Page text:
Nice Guy Turns Out to Be “The One”

Minoru (Toby) and Millie Wakana walk down the hall at Valley Terrace in Wilder, Vt., on Feb. 20, 2014. Toby lives at Valley Terrace, and Millie in Lebanon, N.H. Valley News - Jennifer Hauck
Minoru (Toby) and Millie Wakana walk down the hall at Valley Terrace in Wilder, Vt., on Feb. 20, 2014. Toby lives at Valley Terrace, and Millie in Lebanon, N.H.
Valley News – Jennifer Hauck

By Elizabeth Kelsey

For the Valley News

Friday, February 21, 2014
(Published in print: Saturday, February 22, 2014)

Sunlight streams through the window on a winter afternoon, and a Brahms sonata plays on the radio as I have coffee with Millie Wakana in the Lebanon home she shares with her daughter Janet and grandson Tyler. Millie, 85, has lived here since her husband Minoru, also known as Toby, 88, developed dementia four years ago and moved to Valley Terrace Assisted Living in Wilder.

Millie tells me how she met Toby in 1954 when he arrived in the U.S. from Japan on a Fulbright scholarship to study medicine.

“He was an intern, and my sister — we’re identical twins — was a resident at a hospital in Harlem,” Millie says. “She had a car and she used to take a lot of the foreign doctors for rides since they didn’t have cars. I’d join them sometimes.”

One afternoon, Toby asked Millie’s twin if she would go with him to Washington, D.C. for the weekend. “She couldn’t make it, so she told him to ask me — so that’s when we really got going,” Millie says, biting into a brownie and giggling like a young girl.

Millie has a boisterous, infectious laugh and a sweet tooth. When talking to her, it seems hard to believe she was part of the Madmen era of the ’50s and ’60s. She seems so modern. Her perspective certainly does.

“Wasn’t it daring of you to run off to Washington, D.C. with a guy in those days?” I ask her.

“I wasn’t living with my parents, so that helped,” she says. Her eyes get wide behind her bifocals.

“Well, I shocked my kids when I told them this part,” she says, “but we got engaged a week later.”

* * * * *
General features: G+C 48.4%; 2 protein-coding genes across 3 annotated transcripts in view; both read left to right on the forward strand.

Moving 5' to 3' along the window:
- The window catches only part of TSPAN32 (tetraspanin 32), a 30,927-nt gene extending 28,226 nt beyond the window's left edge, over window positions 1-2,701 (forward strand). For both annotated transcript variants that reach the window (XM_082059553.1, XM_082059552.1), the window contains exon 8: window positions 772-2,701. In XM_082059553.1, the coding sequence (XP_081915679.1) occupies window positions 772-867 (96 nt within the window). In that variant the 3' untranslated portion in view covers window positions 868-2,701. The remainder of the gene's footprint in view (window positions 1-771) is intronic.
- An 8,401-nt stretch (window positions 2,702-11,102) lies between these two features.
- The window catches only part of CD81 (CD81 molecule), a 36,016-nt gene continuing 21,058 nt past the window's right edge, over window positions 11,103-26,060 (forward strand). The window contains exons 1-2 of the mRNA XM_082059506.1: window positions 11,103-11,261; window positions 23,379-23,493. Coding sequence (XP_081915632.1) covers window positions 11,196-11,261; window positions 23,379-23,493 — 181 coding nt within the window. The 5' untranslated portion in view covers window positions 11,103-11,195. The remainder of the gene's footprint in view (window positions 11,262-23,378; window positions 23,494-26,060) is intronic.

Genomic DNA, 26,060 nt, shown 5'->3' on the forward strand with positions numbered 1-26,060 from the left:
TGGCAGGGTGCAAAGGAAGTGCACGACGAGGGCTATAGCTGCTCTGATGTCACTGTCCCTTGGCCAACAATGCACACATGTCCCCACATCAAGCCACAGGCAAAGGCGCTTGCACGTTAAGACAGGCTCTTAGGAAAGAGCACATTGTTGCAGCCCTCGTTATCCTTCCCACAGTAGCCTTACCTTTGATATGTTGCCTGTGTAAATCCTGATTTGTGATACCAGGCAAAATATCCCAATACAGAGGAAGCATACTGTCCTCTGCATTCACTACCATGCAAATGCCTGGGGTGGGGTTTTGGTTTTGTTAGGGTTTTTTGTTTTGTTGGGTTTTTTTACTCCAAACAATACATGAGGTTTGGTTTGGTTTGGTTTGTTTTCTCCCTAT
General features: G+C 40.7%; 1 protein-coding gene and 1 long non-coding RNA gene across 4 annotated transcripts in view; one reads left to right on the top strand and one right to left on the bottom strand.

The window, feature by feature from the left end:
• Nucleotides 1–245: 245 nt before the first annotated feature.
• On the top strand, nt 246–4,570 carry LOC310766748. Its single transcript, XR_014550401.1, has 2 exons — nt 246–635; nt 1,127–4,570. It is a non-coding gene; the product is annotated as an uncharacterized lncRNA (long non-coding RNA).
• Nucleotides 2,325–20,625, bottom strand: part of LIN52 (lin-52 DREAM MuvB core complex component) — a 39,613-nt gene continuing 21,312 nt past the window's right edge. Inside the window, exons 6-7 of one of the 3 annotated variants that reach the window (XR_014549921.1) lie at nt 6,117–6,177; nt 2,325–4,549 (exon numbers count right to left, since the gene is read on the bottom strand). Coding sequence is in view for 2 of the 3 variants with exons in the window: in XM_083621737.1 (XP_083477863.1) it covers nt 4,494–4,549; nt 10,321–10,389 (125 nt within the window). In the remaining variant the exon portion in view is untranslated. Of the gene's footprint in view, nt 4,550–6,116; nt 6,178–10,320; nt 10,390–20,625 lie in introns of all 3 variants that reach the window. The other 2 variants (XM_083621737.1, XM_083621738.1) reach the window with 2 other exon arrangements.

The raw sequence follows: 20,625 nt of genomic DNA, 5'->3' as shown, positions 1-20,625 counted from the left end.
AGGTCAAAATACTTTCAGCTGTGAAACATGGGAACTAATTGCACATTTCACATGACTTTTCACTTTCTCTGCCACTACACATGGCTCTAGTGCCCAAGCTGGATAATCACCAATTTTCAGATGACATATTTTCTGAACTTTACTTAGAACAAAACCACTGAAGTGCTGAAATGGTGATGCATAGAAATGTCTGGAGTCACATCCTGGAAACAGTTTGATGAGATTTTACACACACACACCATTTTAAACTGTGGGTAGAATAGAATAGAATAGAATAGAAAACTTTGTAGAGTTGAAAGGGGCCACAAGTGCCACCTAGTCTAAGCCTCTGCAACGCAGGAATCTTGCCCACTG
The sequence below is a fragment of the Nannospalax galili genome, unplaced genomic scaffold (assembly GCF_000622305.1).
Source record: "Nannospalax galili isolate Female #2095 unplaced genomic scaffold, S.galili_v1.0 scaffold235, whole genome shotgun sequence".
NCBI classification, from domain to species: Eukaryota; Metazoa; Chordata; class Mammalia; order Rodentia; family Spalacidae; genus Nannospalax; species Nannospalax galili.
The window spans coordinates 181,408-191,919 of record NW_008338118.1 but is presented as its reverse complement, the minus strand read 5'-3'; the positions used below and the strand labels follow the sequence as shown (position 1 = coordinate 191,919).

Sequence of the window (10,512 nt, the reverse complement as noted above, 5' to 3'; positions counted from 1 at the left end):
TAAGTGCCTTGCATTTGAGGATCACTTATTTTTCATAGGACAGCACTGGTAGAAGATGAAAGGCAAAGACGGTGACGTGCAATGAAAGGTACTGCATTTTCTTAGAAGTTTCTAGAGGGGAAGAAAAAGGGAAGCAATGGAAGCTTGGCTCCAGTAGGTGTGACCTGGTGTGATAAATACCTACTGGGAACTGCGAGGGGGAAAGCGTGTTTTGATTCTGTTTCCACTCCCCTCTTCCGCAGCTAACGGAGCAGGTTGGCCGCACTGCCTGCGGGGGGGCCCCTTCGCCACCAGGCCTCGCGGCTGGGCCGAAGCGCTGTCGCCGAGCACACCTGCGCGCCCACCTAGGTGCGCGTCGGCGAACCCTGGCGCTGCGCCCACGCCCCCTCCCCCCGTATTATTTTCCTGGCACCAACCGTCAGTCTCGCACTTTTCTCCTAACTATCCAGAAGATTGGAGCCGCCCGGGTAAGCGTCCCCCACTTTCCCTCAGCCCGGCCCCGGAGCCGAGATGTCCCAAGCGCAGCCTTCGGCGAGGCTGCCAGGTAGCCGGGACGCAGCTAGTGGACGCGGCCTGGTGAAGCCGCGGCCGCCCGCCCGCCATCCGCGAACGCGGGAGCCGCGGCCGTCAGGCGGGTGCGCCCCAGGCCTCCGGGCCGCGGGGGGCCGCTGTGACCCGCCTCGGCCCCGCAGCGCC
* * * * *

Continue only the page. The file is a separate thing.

To Millie, there was no need to wait any longer — the answer was simple:

“I was 27 and had dated a lot of guys,” she says, “and he was just much nicer than anyone else I’d gone out with.”

Millie and Toby at their wedding in 1955


Millie and Toby got married in a time when there was residual rancor against the Japanese from World War II. She says that while she never experienced anything “really nasty,” the pair faced some discrimination — at first, from her own mother.

“I never got along too well with my mother and she was the type that worried what people thought, and she was horrified that Toby was of another race,” she says. “My father was kind of a weak person so he didn’t say much. He probably didn’t mind, but he probably didn’t want to say anything.”

Still, Millie invited them to the wedding, a small event in a Japanese Methodist Church on West 108th Street on a day when torrential rain soaked Manhattan.

“I was kind of hoping they wouldn’t come,” she says, chuckling. But her parents did show up, and Toby went right up to his new mother-in-law and shook her hand, winning her over with his graciousness.

Millie and Toby went on to have two children, and lived in New York, Virginia, Maine and New Hampshire during Toby’s career as a physician before they retired in Hartland. Millie had been a bookkeeper but became a homemaker once she had a family.

She met her in-laws nearly 10 years after her wedding when she and her family traveled to Japan for the first time. “They were lovely,” she says. “His father was just like him. He would go down the slide with my son. He had a good sense of humor. And his stepmother was very nice, but they couldn’t speak English.”

Although Millie always tried to learn Japanese through books and tapes, she struggled. “Languages were always my worst subject in school, so it was hard for me,” she says. The Wakanas would continue to visit Japan over the years, even living on the island of Shikoko in ’88-’89 when Toby accepted a job there. The first month they arrived, “I never knew what was going on,” she says, since few of the islanders spoke English.

Eventually, she discovered the English station on the TV, found international newspapers and met a Canadian teacher who introduced her to her English class. “They treated me like a queen because they wanted to speak English,” Millie says. “They took me out to eat, gave me a front seat in the car. I kept in touch with them for 15 years.”

In terms of challenges in her marriage, only one incident stands out in her mind:

“My son’s a good kid, but he’s not studious, and my husband wanted him to be a doctor. I think that was a cultural thing,” she says. “It would have been hard for my son to be a doctor, and I knew that. Finally, he decided he was going to go into teaching, and my husband wasn’t happy, even though it’s a noble profession. We argued. And it took a while, but now my husband realizes our son is a happy person and he has a good family. I heard Toby tell someone the other day, ‘You know who a happy person is? My son.’ I felt so good to hear him say that.”